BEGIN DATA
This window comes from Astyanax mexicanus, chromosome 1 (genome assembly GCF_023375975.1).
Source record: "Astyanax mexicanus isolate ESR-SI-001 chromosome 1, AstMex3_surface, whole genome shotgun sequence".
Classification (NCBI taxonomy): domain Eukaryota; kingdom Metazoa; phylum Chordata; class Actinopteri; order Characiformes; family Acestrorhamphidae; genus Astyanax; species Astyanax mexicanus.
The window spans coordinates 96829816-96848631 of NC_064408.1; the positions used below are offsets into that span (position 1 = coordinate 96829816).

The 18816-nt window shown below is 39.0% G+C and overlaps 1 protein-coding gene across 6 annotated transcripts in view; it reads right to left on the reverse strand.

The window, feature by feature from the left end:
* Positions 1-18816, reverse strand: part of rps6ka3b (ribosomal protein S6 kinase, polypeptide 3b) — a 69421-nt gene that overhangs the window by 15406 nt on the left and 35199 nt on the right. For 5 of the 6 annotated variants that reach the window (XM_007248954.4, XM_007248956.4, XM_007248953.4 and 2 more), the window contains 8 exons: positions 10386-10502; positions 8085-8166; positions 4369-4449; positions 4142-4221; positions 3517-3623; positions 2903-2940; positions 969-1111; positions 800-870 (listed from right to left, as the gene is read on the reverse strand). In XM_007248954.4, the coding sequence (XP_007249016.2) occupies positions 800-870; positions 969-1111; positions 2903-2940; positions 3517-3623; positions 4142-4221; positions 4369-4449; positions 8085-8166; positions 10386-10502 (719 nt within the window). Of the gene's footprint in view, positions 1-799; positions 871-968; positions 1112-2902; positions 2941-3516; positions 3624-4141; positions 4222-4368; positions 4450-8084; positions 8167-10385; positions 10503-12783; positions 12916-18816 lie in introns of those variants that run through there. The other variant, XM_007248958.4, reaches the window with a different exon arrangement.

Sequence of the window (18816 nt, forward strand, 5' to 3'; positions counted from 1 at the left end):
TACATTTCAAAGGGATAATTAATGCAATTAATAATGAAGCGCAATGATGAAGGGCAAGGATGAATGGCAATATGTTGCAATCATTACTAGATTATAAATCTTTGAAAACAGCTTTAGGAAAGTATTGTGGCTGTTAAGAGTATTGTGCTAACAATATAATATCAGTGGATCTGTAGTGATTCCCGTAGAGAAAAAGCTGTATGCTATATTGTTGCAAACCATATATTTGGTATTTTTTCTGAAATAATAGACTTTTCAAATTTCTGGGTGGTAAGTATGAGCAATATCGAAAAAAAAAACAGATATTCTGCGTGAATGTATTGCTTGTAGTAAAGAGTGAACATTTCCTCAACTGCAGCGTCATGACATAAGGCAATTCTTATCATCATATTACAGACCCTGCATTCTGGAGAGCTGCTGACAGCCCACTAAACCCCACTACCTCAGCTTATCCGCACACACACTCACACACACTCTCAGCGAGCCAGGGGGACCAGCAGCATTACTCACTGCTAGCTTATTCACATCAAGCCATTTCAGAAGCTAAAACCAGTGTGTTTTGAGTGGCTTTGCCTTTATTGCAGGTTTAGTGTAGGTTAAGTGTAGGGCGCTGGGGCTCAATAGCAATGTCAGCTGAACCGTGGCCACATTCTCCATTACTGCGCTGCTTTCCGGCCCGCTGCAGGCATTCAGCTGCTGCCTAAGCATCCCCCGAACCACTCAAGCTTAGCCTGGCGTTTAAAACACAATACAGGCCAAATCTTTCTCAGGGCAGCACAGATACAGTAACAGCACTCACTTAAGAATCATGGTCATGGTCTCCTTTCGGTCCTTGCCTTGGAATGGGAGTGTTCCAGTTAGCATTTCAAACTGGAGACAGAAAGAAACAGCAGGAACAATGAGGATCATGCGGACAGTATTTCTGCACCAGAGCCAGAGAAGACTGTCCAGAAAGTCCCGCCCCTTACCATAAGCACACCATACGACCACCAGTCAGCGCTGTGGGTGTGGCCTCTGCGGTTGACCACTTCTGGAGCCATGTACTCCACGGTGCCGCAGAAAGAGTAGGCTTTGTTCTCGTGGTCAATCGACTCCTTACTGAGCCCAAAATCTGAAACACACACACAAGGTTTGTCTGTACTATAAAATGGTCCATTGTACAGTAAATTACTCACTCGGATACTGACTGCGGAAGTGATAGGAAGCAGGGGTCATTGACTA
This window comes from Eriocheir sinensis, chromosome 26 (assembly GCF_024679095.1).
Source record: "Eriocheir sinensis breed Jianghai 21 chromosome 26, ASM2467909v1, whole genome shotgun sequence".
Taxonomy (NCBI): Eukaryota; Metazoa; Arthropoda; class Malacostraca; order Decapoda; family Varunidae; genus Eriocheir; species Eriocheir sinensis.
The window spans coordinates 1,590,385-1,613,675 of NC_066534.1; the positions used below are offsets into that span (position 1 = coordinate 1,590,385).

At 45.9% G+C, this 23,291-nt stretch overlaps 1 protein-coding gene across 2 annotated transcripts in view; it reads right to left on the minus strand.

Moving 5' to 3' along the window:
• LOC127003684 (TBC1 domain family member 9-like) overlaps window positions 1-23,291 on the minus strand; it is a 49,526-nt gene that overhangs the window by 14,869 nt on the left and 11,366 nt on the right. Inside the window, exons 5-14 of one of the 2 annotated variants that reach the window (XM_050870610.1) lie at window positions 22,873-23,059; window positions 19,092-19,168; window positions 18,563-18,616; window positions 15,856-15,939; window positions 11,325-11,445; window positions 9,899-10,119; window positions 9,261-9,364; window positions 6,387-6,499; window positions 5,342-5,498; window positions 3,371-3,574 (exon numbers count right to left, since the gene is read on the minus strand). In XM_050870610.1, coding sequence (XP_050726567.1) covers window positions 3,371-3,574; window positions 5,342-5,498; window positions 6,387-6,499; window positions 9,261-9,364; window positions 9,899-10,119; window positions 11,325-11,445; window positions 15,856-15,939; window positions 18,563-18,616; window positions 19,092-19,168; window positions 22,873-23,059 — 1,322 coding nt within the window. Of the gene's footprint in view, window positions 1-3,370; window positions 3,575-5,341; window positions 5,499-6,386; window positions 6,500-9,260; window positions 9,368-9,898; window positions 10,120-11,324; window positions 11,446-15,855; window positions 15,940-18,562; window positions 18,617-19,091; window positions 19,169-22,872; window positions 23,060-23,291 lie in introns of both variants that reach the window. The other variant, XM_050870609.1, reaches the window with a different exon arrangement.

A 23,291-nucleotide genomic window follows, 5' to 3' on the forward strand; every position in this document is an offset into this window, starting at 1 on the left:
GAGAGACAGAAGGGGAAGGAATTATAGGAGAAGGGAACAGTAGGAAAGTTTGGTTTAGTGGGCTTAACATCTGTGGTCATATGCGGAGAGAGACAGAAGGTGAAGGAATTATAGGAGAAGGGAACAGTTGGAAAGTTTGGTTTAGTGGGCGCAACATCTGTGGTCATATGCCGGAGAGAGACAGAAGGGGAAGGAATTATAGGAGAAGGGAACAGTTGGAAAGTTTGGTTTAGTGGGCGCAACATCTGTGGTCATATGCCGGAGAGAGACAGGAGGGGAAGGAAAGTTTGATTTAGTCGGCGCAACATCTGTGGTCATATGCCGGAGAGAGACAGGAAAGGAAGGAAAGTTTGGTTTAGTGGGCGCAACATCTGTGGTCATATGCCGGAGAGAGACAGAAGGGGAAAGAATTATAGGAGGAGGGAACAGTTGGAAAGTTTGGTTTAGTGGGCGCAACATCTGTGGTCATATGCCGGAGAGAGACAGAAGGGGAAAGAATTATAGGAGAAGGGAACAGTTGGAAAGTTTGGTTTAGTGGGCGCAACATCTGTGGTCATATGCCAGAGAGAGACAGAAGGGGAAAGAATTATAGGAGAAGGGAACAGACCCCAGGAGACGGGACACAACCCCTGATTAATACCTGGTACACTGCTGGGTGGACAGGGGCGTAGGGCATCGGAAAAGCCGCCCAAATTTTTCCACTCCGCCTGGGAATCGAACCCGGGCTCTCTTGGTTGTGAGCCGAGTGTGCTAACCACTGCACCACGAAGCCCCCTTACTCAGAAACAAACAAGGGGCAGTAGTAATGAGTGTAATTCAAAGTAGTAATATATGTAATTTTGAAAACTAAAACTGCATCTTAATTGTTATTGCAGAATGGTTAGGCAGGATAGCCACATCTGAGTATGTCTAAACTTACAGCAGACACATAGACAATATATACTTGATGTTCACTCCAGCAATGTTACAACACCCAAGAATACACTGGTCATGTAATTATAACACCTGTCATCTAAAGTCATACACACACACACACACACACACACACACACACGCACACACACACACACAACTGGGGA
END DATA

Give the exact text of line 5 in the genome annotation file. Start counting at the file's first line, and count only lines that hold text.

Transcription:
The 18816-nt window shown below is 39.0% G+C and overlaps 1 protein-coding gene across 6 annotated transcripts in view; it reads right to left on the reverse strand.